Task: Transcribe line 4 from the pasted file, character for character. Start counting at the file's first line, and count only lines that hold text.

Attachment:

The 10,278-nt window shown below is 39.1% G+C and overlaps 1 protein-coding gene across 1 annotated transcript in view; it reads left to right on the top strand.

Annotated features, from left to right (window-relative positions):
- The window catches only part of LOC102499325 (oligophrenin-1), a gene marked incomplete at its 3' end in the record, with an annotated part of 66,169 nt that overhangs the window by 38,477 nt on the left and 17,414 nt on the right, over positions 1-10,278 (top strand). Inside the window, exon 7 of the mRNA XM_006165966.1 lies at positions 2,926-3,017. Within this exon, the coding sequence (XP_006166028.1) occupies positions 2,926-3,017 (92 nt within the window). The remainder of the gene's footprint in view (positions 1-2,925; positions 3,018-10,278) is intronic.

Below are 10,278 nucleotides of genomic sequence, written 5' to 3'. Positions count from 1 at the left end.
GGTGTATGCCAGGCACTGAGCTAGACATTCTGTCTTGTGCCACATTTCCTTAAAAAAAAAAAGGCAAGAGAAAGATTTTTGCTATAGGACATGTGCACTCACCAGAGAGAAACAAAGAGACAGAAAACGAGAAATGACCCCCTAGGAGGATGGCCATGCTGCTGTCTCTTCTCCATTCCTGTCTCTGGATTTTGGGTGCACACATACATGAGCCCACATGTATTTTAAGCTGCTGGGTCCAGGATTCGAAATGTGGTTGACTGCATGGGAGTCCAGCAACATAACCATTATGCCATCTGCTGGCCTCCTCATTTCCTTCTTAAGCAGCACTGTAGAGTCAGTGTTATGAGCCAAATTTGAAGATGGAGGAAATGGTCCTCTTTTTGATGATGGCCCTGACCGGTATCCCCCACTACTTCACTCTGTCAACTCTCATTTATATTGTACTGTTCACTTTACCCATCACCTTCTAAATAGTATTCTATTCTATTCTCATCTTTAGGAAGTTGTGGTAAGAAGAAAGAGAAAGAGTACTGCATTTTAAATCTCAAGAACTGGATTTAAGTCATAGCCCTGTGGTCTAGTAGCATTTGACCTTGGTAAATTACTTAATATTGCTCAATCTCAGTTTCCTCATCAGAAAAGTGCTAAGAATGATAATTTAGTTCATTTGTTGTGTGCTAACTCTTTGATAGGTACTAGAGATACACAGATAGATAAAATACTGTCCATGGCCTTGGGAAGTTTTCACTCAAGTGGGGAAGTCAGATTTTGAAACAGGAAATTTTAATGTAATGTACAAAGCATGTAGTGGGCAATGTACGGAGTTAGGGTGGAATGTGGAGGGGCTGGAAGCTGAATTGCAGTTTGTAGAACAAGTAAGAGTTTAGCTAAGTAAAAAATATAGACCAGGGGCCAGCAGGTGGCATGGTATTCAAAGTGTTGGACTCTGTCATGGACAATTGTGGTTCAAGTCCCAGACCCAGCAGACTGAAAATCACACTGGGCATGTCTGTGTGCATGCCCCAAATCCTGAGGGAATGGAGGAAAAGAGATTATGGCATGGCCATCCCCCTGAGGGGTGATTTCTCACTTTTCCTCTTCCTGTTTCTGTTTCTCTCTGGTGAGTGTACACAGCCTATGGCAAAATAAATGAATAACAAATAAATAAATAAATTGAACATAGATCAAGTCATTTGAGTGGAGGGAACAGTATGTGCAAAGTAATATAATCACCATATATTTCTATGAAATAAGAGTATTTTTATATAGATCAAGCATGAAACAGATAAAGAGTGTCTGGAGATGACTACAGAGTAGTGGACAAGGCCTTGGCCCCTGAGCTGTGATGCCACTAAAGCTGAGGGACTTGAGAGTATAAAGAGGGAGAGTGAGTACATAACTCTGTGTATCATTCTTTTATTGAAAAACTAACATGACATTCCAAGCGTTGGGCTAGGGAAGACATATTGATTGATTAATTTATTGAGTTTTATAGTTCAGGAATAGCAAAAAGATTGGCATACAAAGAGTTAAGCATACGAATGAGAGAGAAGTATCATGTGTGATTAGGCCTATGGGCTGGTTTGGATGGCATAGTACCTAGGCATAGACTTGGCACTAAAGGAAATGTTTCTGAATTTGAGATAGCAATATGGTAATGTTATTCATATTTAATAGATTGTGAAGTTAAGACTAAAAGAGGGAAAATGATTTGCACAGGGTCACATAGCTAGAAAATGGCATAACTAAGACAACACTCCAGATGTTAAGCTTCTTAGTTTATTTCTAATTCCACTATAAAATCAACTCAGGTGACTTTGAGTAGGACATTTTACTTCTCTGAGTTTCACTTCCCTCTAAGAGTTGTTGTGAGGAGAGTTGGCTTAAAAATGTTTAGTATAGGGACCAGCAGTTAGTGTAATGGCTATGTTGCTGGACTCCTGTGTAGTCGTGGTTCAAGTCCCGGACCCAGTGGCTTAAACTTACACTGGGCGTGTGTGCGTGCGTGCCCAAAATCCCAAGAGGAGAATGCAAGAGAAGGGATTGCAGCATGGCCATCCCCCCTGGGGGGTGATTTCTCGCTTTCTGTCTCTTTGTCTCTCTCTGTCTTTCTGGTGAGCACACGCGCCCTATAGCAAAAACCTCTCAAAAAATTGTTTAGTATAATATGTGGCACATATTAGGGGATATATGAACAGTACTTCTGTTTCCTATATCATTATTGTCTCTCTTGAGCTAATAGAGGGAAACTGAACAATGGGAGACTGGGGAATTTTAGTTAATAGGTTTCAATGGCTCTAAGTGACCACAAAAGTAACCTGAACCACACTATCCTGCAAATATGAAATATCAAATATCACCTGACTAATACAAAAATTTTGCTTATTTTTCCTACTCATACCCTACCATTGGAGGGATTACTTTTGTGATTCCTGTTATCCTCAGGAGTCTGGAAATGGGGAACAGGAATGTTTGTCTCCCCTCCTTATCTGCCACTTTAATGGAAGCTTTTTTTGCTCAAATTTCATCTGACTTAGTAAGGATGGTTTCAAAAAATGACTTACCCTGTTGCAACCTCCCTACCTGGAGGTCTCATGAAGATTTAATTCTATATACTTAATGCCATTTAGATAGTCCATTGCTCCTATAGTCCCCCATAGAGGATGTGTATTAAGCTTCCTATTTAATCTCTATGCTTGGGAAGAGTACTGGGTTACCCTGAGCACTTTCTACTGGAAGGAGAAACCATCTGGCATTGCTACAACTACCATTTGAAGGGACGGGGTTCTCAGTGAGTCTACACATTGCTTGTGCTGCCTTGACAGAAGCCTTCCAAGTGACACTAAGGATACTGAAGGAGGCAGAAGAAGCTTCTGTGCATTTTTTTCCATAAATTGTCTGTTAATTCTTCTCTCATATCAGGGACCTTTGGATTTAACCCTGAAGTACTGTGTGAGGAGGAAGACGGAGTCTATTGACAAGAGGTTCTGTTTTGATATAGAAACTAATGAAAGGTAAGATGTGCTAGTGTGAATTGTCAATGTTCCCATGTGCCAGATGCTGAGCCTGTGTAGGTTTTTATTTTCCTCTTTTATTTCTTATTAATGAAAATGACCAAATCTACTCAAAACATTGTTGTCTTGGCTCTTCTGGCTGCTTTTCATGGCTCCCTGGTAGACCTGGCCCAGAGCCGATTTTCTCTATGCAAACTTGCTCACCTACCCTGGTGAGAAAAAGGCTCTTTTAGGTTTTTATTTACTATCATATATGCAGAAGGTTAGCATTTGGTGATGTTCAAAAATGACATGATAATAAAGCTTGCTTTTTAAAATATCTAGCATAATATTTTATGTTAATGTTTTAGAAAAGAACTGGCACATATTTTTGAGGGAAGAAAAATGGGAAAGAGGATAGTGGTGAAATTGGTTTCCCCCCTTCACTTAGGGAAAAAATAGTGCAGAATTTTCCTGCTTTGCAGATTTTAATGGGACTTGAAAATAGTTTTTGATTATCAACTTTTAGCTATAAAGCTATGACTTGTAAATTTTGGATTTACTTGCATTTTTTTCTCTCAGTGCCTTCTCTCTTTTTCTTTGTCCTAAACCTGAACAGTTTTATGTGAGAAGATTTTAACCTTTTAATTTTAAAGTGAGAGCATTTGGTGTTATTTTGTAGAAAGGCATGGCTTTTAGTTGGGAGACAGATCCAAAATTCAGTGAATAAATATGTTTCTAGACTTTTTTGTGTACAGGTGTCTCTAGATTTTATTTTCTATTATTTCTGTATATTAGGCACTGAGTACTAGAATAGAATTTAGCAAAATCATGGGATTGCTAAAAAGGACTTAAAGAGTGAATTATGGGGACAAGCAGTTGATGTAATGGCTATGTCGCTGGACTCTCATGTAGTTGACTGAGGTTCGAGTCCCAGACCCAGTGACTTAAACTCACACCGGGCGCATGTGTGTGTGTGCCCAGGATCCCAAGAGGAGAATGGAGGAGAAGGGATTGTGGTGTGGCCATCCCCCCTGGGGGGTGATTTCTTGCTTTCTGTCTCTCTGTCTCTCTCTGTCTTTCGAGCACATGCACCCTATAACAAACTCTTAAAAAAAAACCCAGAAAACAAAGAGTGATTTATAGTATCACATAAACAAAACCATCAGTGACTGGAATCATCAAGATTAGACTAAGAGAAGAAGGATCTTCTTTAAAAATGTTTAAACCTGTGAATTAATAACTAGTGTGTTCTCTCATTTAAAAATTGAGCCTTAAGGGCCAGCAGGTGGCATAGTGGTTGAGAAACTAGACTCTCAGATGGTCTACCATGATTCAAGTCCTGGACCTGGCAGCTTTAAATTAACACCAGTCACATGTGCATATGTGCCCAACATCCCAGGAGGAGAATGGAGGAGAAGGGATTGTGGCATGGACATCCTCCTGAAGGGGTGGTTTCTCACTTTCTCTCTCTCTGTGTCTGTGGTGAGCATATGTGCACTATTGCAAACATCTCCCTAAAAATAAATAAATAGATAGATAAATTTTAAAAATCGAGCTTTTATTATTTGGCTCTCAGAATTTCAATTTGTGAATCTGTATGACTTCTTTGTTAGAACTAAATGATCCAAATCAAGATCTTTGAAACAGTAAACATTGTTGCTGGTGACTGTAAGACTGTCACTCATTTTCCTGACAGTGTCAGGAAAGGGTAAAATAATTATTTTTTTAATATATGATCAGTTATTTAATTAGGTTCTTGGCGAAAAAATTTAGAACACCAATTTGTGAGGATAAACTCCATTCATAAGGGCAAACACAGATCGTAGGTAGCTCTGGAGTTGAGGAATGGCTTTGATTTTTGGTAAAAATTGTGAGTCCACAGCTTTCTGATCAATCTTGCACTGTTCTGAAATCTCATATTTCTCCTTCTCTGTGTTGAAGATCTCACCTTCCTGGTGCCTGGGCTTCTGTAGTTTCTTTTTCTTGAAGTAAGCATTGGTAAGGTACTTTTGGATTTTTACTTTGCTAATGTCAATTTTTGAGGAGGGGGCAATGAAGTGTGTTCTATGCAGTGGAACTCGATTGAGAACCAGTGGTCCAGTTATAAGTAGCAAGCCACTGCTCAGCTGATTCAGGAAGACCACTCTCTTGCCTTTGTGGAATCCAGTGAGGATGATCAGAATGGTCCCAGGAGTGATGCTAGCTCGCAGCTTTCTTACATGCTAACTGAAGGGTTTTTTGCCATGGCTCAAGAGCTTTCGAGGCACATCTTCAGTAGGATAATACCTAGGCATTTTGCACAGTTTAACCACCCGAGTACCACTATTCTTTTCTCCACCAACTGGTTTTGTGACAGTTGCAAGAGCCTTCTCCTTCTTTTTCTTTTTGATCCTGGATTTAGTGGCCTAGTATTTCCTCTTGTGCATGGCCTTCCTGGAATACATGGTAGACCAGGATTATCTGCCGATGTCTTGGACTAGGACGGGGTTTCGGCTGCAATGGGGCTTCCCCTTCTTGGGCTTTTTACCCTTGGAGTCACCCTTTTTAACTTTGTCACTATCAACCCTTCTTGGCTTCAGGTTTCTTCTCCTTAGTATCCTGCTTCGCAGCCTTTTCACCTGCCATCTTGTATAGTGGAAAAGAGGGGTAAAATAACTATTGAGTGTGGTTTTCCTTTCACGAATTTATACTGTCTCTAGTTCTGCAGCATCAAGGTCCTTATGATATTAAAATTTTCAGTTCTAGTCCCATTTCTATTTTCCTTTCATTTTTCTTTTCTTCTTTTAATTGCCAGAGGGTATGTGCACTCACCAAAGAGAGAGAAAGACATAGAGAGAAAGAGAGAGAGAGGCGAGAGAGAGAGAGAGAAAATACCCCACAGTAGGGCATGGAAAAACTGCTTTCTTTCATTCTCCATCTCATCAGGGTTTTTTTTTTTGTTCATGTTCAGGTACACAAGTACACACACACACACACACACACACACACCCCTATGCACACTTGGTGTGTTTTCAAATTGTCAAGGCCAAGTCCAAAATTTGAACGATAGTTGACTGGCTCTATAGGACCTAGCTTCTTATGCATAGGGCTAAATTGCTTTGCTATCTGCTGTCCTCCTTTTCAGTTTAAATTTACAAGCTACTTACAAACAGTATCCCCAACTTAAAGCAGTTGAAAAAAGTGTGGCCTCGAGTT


Below are 10,278 nucleotides of genomic sequence, written 5' to 3'. Positions count from 1 at the left end.